ACTIONATTRACTIONS D Swakop Tour Company: www.swakoptour.com D Living Desert Tours: www.livingdesertnamibia.com D Sandwich Harbour Tour: www.sandwich-harbour.com D Desert Explorers: http://namibiadesertexplorers.com D The Dome Indoor Sport Centre and Conference Centre: www.swakopindoorsport.com

SHOPPING D Pop into the Ivanoff-Erb Gallery/Swakop Tour Companyat the BonusMarktPlatz on the comer ofSam Nujom a and N ataniel Maxuilili Streets for h igh-quality prints and to book your private photo tours and excursions. D For semi-precious stones and jewellery, visit the Kristall Galerie on the comer of Gamison and Bahnhof Streets. D The Cosdef Arts & Craft Centre (comer of Airport Road and Sam Nujoma Avenue) offers art and craft products from Community Skills Development Centres. It also has a restaurant and fine arts gallery. >

fl1l_ CHOBE WATER VILLAS

Our luxury villas play host to unobstructed views over the confluence of the Chobe and the Zambezi Rivers, a paradise 50 000 elephants call home. After a day oF sightseeing and wildliFe excursions, come home to luxurious comfort and an intimate hosting experience

Central Reservalbns: +264 61 431 8002 • looge Direcl +264 66 253 é/J2 • www.chob<Watervilbs.com


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MY NAMIBIA "Tourism in Namibia has taken a turn for lhe better. ln 2016 and 2017, Windhoek's Hosea Kutako lnternational Airport experienced a significant increase in passenger numbers and lhe las! few years have seen growth in adventure tourism . "Camping is my new passion. The thrill of planning the route, packing and touring our country has become my world. My most recent escape was a road trip to Lüderitz. Passing Tses, lhe historie volcano near Berseba, 1was reminded of how lhe passing of many mill ions of years are evident in th is landscape. The wil d horses roam ing in lhe desert were a memorable sight, although the wind was howling, so we had to keep our mouths closed. lt was a true Lüderitz welcome! "The town offers good accommodation and the developing waterfront shows much promise. Late.night beach walks are safe and balmy. The nearby historical ghost town of Kolmanskop is a must-see, as is Diaz Point. Take the lime to stop ai Helmeringhausen, Maltahohe and Bloukrans if you follow this route" -Juanifa Klassen, SAA Country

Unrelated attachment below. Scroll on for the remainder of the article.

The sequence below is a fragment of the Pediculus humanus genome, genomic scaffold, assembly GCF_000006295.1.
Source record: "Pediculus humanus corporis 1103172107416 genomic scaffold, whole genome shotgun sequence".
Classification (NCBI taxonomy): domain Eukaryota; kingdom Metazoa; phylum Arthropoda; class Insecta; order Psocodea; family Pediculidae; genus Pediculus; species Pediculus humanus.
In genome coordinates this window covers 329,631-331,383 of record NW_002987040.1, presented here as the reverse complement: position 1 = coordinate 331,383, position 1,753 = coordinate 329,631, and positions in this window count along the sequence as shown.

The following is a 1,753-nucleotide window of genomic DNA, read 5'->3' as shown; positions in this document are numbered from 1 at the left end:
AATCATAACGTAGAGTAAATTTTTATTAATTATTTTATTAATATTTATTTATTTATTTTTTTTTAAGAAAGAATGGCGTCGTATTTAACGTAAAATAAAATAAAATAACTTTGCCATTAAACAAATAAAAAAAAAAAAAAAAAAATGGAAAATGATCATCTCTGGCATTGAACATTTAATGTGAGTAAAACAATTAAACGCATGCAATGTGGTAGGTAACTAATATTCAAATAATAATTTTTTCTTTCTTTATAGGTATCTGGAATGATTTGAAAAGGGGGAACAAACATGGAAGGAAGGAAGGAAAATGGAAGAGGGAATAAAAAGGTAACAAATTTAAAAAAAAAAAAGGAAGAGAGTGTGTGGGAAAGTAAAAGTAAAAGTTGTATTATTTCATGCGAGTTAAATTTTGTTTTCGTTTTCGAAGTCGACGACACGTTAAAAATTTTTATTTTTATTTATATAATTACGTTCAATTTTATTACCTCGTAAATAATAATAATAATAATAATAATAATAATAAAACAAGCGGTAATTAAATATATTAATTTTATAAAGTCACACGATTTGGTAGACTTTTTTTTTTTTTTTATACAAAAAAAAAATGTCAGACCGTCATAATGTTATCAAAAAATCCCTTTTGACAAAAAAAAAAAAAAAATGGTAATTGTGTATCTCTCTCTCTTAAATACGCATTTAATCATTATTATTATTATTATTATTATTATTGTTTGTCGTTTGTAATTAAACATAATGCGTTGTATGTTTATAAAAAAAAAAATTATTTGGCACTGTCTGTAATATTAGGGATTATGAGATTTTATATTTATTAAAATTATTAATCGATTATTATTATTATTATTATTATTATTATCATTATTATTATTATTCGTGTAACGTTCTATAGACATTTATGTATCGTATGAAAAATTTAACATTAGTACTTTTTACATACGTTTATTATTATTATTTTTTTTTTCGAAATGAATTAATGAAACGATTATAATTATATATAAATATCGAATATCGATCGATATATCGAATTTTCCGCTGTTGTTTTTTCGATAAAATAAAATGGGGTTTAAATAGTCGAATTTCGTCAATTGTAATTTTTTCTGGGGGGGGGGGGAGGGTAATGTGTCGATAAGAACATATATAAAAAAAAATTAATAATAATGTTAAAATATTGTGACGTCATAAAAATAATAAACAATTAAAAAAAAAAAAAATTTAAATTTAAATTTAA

07 TheSwakopmund Brewing Company at Brewer& Butcher. 08 Desert Breeze. 09 Quadbiking on th e dunes.

Manager: Namibia

O The Brauhaus Arcade (next to Swakopmund Hotel) has a collection of specialist shops selling handmade leatherwork, art, crafts and textiles. O Platz Am Meer (14 Starfish Road) is the only shopping complex in Swakopmund.

EATSAND DRINKS O For great seafood: The Tug Restaurant (www.the-tug. com), The Jetty 1905(www.jettyl905.com) and The Wreck (www.the-wreck.com). O For sundowners: Rooftop Terrace at Hotel Zum Kaiser (www.hotelzumkaiser.com/spa.html) and Sky Bar at Bay View Resort (Langstrand). O O n the waterfront: Ocean Cellar and Farm House Deli (www.strandhotelswakopmund.com/wine-and-dine), Strand Café ( www.facebook.com/StrandCafeSwakop/) and The Lighthouse (tel: 064400 894). O Craft beer and hearty meals: Brewer & Butcher (http://brewer-butcher.com). O For authentic German fare: Bistro Zum Kaiser, 58 Sawubona November 20 l 7